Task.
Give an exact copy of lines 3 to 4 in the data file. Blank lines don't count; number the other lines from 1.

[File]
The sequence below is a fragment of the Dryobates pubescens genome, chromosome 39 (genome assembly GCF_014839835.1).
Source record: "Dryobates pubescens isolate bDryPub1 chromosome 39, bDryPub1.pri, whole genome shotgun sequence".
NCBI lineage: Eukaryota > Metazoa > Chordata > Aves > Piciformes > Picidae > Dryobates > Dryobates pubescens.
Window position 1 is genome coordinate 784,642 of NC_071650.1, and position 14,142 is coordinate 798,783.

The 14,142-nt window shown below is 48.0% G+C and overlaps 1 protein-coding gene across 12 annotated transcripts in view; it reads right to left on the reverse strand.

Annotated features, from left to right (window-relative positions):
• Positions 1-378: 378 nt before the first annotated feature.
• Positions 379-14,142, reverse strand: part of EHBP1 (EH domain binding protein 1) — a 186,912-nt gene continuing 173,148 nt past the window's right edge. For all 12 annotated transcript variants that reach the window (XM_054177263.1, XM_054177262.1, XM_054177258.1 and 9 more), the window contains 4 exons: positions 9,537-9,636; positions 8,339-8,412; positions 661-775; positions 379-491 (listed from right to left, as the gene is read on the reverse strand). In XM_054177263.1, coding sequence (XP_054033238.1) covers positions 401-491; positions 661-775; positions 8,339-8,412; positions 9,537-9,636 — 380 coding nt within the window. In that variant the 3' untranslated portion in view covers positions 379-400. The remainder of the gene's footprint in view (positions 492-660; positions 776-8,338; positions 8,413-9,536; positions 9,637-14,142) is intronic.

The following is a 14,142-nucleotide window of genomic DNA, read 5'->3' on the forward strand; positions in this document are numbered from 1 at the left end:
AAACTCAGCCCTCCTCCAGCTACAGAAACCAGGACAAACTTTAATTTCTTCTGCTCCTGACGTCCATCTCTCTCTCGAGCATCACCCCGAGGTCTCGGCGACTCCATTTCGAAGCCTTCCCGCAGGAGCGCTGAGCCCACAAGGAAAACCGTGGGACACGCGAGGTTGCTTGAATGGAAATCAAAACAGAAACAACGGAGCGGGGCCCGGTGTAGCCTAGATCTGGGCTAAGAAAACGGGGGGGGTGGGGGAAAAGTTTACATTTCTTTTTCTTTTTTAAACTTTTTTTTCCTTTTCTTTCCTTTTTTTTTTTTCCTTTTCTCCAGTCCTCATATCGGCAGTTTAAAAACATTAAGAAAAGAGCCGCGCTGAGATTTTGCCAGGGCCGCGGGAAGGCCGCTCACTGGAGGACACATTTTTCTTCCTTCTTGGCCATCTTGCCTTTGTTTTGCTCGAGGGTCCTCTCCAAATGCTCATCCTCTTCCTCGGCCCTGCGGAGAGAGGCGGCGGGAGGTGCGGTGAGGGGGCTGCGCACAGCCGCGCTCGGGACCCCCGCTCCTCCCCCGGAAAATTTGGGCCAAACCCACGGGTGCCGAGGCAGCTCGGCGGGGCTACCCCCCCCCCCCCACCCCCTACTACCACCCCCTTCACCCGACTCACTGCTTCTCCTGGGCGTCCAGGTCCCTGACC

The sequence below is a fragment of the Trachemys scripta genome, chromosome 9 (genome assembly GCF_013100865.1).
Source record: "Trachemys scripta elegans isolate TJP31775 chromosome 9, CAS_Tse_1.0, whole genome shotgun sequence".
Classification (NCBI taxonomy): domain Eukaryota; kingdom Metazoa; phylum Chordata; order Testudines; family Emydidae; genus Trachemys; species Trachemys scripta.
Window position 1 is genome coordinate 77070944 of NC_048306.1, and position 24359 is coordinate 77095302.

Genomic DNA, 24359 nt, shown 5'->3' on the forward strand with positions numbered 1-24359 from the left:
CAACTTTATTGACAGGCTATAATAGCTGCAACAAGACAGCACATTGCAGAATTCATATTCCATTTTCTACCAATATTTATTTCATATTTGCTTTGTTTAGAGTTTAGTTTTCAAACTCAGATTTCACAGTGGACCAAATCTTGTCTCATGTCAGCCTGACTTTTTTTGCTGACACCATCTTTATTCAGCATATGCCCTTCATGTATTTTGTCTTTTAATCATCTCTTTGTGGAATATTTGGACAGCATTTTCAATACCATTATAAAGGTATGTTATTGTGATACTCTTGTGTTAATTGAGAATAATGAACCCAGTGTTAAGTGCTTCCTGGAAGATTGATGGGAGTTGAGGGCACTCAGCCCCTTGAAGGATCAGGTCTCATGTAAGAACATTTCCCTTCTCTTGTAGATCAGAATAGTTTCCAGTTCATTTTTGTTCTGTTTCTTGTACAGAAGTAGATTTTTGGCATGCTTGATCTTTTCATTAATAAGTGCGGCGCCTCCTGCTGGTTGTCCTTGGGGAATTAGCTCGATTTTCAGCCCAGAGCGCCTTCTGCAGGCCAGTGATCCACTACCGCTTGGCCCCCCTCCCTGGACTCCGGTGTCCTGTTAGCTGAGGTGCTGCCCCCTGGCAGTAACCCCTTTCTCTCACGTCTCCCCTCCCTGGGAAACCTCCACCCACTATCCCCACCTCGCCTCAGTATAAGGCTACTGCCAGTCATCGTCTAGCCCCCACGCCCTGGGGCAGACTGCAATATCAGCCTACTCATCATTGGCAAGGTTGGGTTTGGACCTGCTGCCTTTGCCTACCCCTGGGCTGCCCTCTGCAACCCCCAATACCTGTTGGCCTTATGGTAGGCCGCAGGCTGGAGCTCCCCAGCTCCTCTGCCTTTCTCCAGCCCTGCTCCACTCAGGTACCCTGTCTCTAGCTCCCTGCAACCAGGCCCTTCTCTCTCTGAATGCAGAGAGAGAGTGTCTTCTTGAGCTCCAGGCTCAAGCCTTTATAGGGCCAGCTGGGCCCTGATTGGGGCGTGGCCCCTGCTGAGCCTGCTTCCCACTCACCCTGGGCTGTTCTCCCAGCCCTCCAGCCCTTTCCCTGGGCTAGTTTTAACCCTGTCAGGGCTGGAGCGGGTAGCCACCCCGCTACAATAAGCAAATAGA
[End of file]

NCBI lineage: Eukaryota > Metazoa > Chordata > Aves > Piciformes > Picidae > Dryobates > Dryobates pubescens.
Window position 1 is genome coordinate 784,642 of NC_071650.1, and position 14,142 is coordinate 798,783.